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U of T is my dream school but my wGPA is probably going to be ~3.9. I had a concussion last year which really screwed up my marks because I didn't drop any courses, thinking I was ok. I feel kind of good about my MCAT, extracurriculars and research experience, but I'm really worried about my low GPA. Can I still hope for an interview at U of T? I guess I could use the academic explanations essay to explain about my concussion but how would I know if they accepted it, & how would my application be assessed based on this information? 

 

Has anyone gotten an interview/admission at U of T with a subpar GPA? The average accepted 3.96 is really discouraging for me.

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lol thanks guys, I know you're right... but honestly, I'm so frustrated because I know I could have done a lot better last year. Would it be a waste to explain my concussion? It took a huge toll on my marks. :/ 

 

& yeah, I have always maintained that ANY Canadian med school is my dream school but then I learned that one of my greatest inspirations is an associate prof at U of T med & I can't get over how cool it would be to be taught by him. Quite silly, I know, but now I reeeeaaallly want to go to U of T. lol I feel like I'm asking for too much, though... I would be more than fortunate to go to any school.

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lol thanks guys, I know you're right... but honestly, I'm so frustrated because I know I could have done a lot better last year. Would it be a waste to explain my concussion? It took a huge toll on my marks. :/ 

 

& yeah, I have always maintained that ANY Canadian med school is my dream school but then I learned that one of my greatest inspirations is an associate prof at U of T med & I can't get over how cool it would be to be taught by him.

 

 

That's fine to want to go there, but any would be fantastic. 

 

No one is going to read an essay about how you have a 3.9 but COULD have had a 4.0, that's not something to be explained, doesn't matter what the explanation is. And a 3.9 is far from out of range at UofT. Yeah their average last year was crazy, but it's probably skewed by people with 4.0s, doesn't mean they expect a 3.95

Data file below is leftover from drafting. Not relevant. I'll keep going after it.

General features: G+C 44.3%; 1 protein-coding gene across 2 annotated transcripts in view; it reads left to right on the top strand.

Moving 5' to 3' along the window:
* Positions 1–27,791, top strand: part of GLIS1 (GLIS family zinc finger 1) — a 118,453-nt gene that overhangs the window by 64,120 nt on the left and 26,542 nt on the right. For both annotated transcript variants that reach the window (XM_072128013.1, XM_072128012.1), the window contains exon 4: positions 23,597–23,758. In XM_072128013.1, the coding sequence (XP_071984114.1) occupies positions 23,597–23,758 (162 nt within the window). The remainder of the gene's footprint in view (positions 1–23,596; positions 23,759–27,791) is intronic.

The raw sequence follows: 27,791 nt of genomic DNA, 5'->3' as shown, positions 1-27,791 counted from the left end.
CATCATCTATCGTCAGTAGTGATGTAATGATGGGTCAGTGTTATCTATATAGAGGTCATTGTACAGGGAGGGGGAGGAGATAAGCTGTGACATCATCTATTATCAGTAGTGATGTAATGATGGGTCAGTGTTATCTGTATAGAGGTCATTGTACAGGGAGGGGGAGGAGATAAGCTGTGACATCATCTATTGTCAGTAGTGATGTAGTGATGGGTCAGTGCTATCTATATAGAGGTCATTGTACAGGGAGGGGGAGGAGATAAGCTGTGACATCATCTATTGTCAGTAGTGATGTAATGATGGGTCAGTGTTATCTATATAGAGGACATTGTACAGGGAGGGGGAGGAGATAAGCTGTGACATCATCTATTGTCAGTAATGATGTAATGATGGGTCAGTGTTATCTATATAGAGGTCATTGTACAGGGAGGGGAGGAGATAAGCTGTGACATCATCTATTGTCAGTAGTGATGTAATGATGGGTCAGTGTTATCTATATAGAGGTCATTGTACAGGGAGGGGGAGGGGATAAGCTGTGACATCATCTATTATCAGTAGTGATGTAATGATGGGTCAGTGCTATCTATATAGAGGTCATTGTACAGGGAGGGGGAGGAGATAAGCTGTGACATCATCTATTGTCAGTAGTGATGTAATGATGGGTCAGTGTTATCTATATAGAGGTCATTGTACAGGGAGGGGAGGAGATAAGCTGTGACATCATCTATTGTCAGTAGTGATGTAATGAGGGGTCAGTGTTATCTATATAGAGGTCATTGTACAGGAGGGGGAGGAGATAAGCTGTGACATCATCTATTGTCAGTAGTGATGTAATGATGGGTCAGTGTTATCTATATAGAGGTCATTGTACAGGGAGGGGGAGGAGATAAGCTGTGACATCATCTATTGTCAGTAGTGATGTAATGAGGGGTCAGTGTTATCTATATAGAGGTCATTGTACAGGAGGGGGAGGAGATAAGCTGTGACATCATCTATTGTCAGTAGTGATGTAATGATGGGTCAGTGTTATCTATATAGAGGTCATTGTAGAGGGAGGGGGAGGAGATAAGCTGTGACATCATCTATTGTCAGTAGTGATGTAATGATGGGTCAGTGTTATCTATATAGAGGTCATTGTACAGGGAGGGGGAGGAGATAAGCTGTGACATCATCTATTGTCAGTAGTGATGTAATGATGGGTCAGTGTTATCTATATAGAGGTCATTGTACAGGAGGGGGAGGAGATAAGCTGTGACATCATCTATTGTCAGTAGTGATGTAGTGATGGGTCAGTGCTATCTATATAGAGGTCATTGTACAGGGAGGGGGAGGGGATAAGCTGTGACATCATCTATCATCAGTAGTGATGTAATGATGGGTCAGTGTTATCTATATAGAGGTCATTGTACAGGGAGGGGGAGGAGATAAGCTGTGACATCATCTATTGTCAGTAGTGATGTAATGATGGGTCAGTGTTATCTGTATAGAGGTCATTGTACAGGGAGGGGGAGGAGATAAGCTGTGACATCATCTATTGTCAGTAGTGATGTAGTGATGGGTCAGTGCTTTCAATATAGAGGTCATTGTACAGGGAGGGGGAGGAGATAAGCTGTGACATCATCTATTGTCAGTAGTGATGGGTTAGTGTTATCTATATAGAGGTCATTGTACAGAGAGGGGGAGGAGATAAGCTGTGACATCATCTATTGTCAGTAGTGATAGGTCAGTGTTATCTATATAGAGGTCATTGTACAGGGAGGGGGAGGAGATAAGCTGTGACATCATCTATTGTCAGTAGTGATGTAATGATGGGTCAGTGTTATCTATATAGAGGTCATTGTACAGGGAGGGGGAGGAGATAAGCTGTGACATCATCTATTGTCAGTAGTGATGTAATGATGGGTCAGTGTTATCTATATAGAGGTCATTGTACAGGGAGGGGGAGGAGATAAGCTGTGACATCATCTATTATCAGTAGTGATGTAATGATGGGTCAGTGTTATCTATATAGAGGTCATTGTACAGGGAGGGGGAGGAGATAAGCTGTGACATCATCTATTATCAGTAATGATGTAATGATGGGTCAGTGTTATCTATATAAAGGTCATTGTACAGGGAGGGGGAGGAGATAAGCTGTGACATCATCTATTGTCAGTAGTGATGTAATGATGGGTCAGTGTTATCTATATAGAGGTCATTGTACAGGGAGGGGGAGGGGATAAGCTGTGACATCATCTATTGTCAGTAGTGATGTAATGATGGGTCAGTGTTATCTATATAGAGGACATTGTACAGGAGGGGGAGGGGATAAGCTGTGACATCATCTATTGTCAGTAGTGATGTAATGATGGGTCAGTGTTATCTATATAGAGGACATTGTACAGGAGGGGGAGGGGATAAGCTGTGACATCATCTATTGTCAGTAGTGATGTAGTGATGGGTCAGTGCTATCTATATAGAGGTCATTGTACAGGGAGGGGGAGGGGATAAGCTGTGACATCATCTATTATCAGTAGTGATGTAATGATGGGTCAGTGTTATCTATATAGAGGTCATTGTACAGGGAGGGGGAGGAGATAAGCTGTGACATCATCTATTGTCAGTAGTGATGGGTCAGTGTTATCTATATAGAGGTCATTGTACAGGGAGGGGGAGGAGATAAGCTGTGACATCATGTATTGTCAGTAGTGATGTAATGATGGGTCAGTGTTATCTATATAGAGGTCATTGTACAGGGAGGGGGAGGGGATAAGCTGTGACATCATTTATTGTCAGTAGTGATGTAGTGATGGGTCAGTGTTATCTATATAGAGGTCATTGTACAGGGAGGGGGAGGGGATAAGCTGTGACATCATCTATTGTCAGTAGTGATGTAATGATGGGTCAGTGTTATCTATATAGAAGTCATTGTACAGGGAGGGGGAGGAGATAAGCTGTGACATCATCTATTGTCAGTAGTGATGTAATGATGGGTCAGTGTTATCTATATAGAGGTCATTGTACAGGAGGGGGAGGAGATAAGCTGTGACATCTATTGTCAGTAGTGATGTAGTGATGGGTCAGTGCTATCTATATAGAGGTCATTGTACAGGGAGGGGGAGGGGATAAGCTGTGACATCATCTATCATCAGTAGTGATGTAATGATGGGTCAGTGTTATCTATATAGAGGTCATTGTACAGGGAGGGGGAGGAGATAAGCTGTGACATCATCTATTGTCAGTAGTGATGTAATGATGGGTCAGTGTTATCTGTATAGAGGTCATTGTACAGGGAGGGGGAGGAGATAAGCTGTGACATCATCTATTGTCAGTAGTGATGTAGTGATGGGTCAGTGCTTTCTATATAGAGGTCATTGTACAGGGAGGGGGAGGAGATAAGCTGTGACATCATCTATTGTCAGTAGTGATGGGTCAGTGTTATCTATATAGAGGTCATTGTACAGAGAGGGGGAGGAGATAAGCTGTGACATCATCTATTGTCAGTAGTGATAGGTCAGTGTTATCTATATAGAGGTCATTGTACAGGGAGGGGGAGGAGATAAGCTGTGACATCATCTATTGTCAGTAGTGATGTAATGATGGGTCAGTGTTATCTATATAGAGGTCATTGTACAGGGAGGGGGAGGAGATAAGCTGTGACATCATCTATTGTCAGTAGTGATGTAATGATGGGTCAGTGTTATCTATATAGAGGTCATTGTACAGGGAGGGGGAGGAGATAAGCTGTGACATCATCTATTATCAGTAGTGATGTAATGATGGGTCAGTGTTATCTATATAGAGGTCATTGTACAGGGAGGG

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I get what you're saying though. It's frustrating knowing you underperformed for reasons out of your control. I was in a similar situation when I was applying. Ultimately, I decided not to write an academic explanation...the effect my underperforming had on my cGPA wasn't egregious to begin with, and I'm always of the opinion not to draw any negative attention to an application.

 

TBH...3.9 is a good spot to be in with Toronto. By no means subpar. If your apps as strong as you feel it is, you'll find your way in here.

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U of T is my dream school but my wGPA is probably going to be ~3.9. I had a concussion last year which really screwed up my marks because I didn't drop any courses, thinking I was ok. I feel kind of good about my MCAT, extracurriculars and research experience, but I'm really worried about my low GPA. Can I still hope for an interview at U of T? I guess I could use the academic explanations essay to explain about my concussion but how would I know if they accepted it, & how would my application be assessed based on this information? 

 

Has anyone gotten an interview/admission at U of T with a subpar GPA? The average accepted 3.96 is really discouraging for me.

Ok. Here's my take

 

I applied with a 3.92 wGPA to Toronto this year, and did get an interview (!). I also wrote an academic explanation essay, for a semester of very low first year grades (due to health problems as well) that tanked my otherwise 3.98GPA to a 3.8 OMSAS. While it didn't effect my UofT wGPA much because of the weighting I still wrote the essay to explain the anomaly

 

I have no idea if they even read it-and honestly I wouldn't be surprised if they didn't. But they statement says 'anything on your transcript you don't feel reflects your true abilities' and I felt this fit the description because the illness was beyond my control and kept me out of most of a term of classes. 

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  • 2 weeks later...

Based on the past few years of statistics I've been watching, I don't think with a 3.9 you have a very good shot. You're in the category where there is a very slight chance you may get interviewed, but most likely not. If you really want to make yourself competitive for UofT, do a Masters degree. GPA is far less important for grad applicants (as you will see many 3.7s getting interviewed) and research/publications/conferences are viewed much more heavily. I've applied 2 years in a row with publications and research in three different labs, I have stellar ECs, and a GPA of 3.9 as well and I never got interviewed. This year I'm still waiting to heart back and I'm curious because I'm applying as a grad student now. 

 

tl;dr do a MSc to make yourself competitive.